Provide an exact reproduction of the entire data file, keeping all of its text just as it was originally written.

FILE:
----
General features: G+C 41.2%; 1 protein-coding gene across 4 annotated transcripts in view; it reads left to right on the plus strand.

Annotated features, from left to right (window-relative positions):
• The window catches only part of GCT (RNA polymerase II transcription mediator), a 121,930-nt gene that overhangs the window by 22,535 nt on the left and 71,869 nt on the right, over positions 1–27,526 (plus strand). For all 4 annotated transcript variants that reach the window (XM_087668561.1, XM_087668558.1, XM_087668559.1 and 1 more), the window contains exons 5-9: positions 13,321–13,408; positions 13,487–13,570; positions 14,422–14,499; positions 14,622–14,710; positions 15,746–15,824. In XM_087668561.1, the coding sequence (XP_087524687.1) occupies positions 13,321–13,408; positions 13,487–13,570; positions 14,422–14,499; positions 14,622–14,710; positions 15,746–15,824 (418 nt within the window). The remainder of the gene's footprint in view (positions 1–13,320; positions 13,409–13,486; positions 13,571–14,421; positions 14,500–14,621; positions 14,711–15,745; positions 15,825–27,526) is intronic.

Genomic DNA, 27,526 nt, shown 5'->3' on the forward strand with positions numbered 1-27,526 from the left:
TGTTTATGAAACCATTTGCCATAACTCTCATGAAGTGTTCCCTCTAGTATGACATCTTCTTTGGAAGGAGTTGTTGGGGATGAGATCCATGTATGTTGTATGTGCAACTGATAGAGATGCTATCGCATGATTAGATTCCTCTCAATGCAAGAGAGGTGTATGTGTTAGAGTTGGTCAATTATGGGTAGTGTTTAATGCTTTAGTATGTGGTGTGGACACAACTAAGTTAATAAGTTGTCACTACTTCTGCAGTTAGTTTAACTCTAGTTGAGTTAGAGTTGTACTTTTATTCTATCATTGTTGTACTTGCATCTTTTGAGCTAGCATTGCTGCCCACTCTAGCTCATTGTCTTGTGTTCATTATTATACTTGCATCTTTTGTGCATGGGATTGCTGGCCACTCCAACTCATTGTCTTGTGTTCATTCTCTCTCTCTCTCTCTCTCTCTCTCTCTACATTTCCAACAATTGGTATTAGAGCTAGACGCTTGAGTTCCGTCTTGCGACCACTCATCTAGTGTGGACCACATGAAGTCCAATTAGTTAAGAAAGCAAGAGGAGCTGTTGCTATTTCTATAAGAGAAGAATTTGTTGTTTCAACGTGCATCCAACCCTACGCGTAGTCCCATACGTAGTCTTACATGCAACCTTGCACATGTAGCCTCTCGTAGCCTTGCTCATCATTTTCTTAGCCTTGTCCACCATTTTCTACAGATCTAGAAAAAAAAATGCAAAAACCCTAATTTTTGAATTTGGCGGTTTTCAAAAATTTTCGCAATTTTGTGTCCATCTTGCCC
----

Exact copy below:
General features: G+C 41.2%; 1 protein-coding gene across 4 annotated transcripts in view; it reads left to right on the plus strand.

Annotated features, from left to right (window-relative positions):
• The window catches only part of GCT (RNA polymerase II transcription mediator), a 121,930-nt gene that overhangs the window by 22,535 nt on the left and 71,869 nt on the right, over positions 1–27,526 (plus strand). For all 4 annotated transcript variants that reach the window (XM_087668561.1, XM_087668558.1, XM_087668559.1 and 1 more), the window contains exons 5-9: positions 13,321–13,408; positions 13,487–13,570; positions 14,422–14,499; positions 14,622–14,710; positions 15,746–15,824. In XM_087668561.1, the coding sequence (XP_087524687.1) occupies positions 13,321–13,408; positions 13,487–13,570; positions 14,422–14,499; positions 14,622–14,710; positions 15,746–15,824 (418 nt within the window). The remainder of the gene's footprint in view (positions 1–13,320; positions 13,409–13,486; positions 13,571–14,421; positions 14,500–14,621; positions 14,711–15,745; positions 15,825–27,526) is intronic.

Genomic DNA, 27,526 nt, shown 5'->3' on the forward strand with positions numbered 1-27,526 from the left:
TGTTTATGAAACCATTTGCCATAACTCTCATGAAGTGTTCCCTCTAGTATGACATCTTCTTTGGAAGGAGTTGTTGGGGATGAGATCCATGTATGTTGTATGTGCAACTGATAGAGATGCTATCGCATGATTAGATTCCTCTCAATGCAAGAGAGGTGTATGTGTTAGAGTTGGTCAATTATGGGTAGTGTTTAATGCTTTAGTATGTGGTGTGGACACAACTAAGTTAATAAGTTGTCACTACTTCTGCAGTTAGTTTAACTCTAGTTGAGTTAGAGTTGTACTTTTATTCTATCATTGTTGTACTTGCATCTTTTGAGCTAGCATTGCTGCCCACTCTAGCTCATTGTCTTGTGTTCATTATTATACTTGCATCTTTTGTGCATGGGATTGCTGGCCACTCCAACTCATTGTCTTGTGTTCATTCTCTCTCTCTCTCTCTCTCTCTCTCTCTACATTTCCAACAATTGGTATTAGAGCTAGACGCTTGAGTTCCGTCTTGCGACCACTCATCTAGTGTGGACCACATGAAGTCCAATTAGTTAAGAAAGCAAGAGGAGCTGTTGCTATTTCTATAAGAGAAGAATTTGTTGTTTCAACGTGCATCCAACCCTACGCGTAGTCCCATACGTAGTCTTACATGCAACCTTGCACATGTAGCCTCTCGTAGCCTTGCTCATCATTTTCTTAGCCTTGTCCACCATTTTCTACAGATCTAGAAAAAAAAATGCAAAAACCCTAATTTTTGAATTTGGCGGTTTTCAAAAATTTTCGCAATTTTGTGTCCATCTTGCCC